# RF power atteunation

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#### dark

##### Member
Hi Forum,

I plan to reduce the transmitted power of standard 433MHz transmitter .

Following is the Module and its parameters ;

Frequency Range:315 / 433.92 MHZ.
Supply Voltage: 3~12V.
Output Power : 4~16dBm
Circuit Shape: Saw

As it can be seen it is transmitting around 16dBm at 12V input would be good for 300meter distance or so . I want to employ Pi atteunator on this to reduce the power to such a level that is is able to transmit 5 meters approx.

I plan to do this;

Transmitter Ant------>Pi Atteunator----->loop antenna.

Can anyone help me with what amount of atteunation is required to achieve this distance ?

Thanks

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#### JimB

##### Super Moderator
WARNING - This post contains references to decibels and other serious radio content, viewer discretion is advised.

The accepted formula for calculating path loss is:

Pathloss = 32.45 +20Log(f) + 20Log(d)

Where
Pathloss is in dB
f is in Mhz
d is in km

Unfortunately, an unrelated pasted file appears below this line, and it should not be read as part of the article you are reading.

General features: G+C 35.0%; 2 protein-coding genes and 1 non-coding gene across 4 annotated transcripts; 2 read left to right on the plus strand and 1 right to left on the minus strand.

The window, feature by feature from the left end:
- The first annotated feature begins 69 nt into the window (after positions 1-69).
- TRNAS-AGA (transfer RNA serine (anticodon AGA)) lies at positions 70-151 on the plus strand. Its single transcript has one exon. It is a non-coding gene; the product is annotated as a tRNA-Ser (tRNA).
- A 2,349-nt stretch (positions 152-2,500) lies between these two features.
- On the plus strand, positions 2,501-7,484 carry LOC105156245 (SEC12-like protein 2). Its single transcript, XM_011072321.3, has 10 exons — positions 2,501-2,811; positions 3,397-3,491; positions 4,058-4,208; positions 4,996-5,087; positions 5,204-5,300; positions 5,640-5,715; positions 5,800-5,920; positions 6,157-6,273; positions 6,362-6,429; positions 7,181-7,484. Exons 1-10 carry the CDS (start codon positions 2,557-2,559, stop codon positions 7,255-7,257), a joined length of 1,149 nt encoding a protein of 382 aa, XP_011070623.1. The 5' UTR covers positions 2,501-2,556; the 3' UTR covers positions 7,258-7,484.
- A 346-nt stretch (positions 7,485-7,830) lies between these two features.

This formula is applicable to "long" paths, hence d in km.
I have no idea how well is scales to metre distances, but lets try it anyway.

The pathloss at 433Mhz over 300metres is 74.7dB
The pathloss at 433Mhz over 5metres is 39.2dB

The difference is 35.5dB.

So I suggest that you try a 30dB attenuator to start with.

On a practical note, if you are expecting this thing to work reliably and repeatedly at 4.9m, but never work at 5.1m, you are in for a surprise.
The range will be very much affected by surrounding objects, how well the transmitter and receiver are screened, how well the supply leads are filtered, etc, etc.

JimB

#### Externet

##### Well-Known Member
Just decrease the voltage supply to the module down to 3V.
Miguel

#### Leftyretro

##### New Member
Just decrease the voltage supply to the module down to 3V.
Miguel
I agree. If the module's power if variable by reducing it's DC input voltage as the specs claim, why run it at a higher power level just to then reduce the power by attenuation. Seems to me that is like driving your car with your feet pressing on both the gas and brakes at the same time.

Long live the decibel

Lefty

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